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Henry Laufenberg
(hankj) - F

Locale: PNW
what is this "wind shirt" of which you speak? on 07/03/2011 16:07:09 MDT Print View

finally found the sense to leave the shell at home on this summer's coming Big Trip to the JMT. I'm going w/ DriDucks in case of not-real-likely rain, but but on shorter trips have noticed that dry DriDucks don't seems to block wind very well.

Am I well advised in this case to pack a "wind shirt"? I looked around REI and didn't find anything labelled as such. Can you suggest a decent wind shirt I might consider (at REI if possible so I can go take a look at what I've been missing and squander the rest of my dividend).

My torso insulation is pretty standard: puffy down, Smartwool base, and my hiking shirt.

thanks

Edited by hankj on 07/03/2011 16:07:51 MDT.

Bradford Rogers
(Mocs123) - MLife

Locale: Southeast Tennessee
Re: what is this "wind shirt" of which you speak? on 07/03/2011 16:13:22 MDT Print View

First off, the DriDucks should block wind as well as anything, probably better than any windshirt.

I normally recommend Montane windshirts or the Patagonia Houdini for windshirts, but it doesn't look like REI has either, however the TNF Verto (please forgive me for recommending anything TNF) is Pertex Quantum just like the Montane windshirts and similar weight, so that is what I would go with.

John Whynot
(jdw01776)

Locale: Southeast Texas
Re: Re: what is this "wind shirt" of which you speak? on 07/03/2011 16:20:06 MDT Print View

I second the TNF Verto. I found it to fit better than the Houdini, and it worked very well for me on a recent trip...

Walter Carrington
(Snowleopard) - M

Locale: Mass.
Re: Re: what is this "wind shirt" of which you speak? on 07/03/2011 17:50:00 MDT Print View

Bradford said, "First off, the DriDucks should block wind as well as anything, probably better than any windshirt." The material DD is made of seems pretty windproof, but it's not very well sealed against wind at waist, wrists and neck for me. Sewing some elastic at the waist or just using a piece of ribbon as a belt might help. Perhaps add some velcro at the wrists. Perhaps a small piece of silk scarf at the neck (or google images of cravat for a real fashion statement).

Terri Wright
(ncalcamper) - F

Locale: SF Bay Area
Only REI Alternative on 07/03/2011 18:27:15 MDT Print View

REI never has any of the gear listed here on BPL - even the Berkeley store! I recently purchased a wind jacket designed for bikers at REI. It was on sale for $39 and it weighs only 3oz (women). I guess it's an REI exclusive, has decent to mediorcre reviews, but the windbreaker ability appears strong. I figured it was worth a try for the price.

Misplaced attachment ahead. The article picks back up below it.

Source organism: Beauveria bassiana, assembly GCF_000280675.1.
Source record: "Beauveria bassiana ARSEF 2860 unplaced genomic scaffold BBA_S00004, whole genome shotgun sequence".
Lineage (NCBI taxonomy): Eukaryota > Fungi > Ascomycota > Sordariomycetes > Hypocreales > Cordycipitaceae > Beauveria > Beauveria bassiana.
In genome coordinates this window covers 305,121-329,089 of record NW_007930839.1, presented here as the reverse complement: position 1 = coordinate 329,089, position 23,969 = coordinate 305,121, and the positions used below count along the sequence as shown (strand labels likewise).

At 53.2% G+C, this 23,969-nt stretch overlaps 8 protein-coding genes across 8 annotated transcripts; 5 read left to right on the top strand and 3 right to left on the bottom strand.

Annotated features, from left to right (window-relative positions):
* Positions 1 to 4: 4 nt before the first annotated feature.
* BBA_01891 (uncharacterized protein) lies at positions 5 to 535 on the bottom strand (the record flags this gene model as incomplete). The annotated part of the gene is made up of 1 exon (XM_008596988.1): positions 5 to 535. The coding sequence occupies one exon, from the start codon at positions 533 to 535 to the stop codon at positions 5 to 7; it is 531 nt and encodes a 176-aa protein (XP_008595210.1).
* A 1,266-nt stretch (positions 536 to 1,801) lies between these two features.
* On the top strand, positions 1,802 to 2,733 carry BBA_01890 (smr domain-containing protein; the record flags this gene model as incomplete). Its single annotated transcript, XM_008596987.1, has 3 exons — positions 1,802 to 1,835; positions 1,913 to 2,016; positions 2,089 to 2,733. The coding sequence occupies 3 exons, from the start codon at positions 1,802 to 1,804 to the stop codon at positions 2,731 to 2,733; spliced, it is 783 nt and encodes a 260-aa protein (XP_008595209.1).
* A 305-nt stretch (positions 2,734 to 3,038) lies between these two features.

link

Henry Laufenberg
(hankj) - F

Locale: PNW
proper way to deploy wind shirt? on 07/03/2011 18:54:08 MDT Print View

thank you!

what is the proper way to use a wind shirt? Is it an outer layer in lieu of a hardshell?

My DriDucks are the through hiker model, which is trimmer and has elastic waist and cuffs -- maybe they will suffice and I'm better of bringing a vest for extra warmth?

Best,

henry

Mary D
(hikinggranny) - MLife

Locale: Gateway to Columbia River Gorge
what is this "wind shirt" of which you speak? on 07/03/2011 22:09:58 MDT Print View

What is a wind shirt? It's an extremely lightweight unlined nylon jacket, Durable Water Repellent treated but definitely not waterproof. It is far more breathable than most hard shell fabrics.

I never used a wind shirt until a few years ago when I got thoroughly munched on by biting flies in Wyoming's Wind River Range, despite my permethrin-treated hiking shirt. (When I read the label, I discovered that permethrin doesn't zap flies.) I bought a 2.4 oz. Montbell UL wind shirt primarily to keep the flies off me during rest stops, which it does do. It has since become the most versatile garment I own!

Unless it's cold, my wind shirt is usually all I need to keep me from getting chilled at rest stops. When I'm hiking in cold weather (down to freezing), as long as I'm moving, my wind shirt over a base layer (plus a wool headband and lightweight gloves) are sufficient to keep me warm. When it gets colder, a second base layer or a lightweight fleece vest under the wind shirt works great. Of course my puffy jacket comes out as soon as I stop.

Here in the Pacific NW, we get a lot of foggy and drizzly days that are cool but not particularly cold. The wind shirt works perfectly for those days, when I would get into a lather were I wearing a rain jacket while actively moving. (For me, that's true even with Dri-Ducks or Frogg Toggs.) My body heat dries out the wind shirt and the base layer underneath it in maybe 10-15 minutes at most, once it stops drizzling.

I've also worn the wind shirt to bed on occasions when I wanted a little more covering than just a base layer top inside the sleeping bag but it definitely was too warm for the puffy jacket.

And, of course, I wear it as a windbreaker!

As Terri mentions, don't expect to find at REI most of the gear the folks here use.

Edited by hikinggranny on 07/03/2011 22:23:48 MDT.

Richard Lyon
(richardglyon) - MLife

Locale: Bridger Mountains
Windshirt use on 07/04/2011 06:47:38 MDT Print View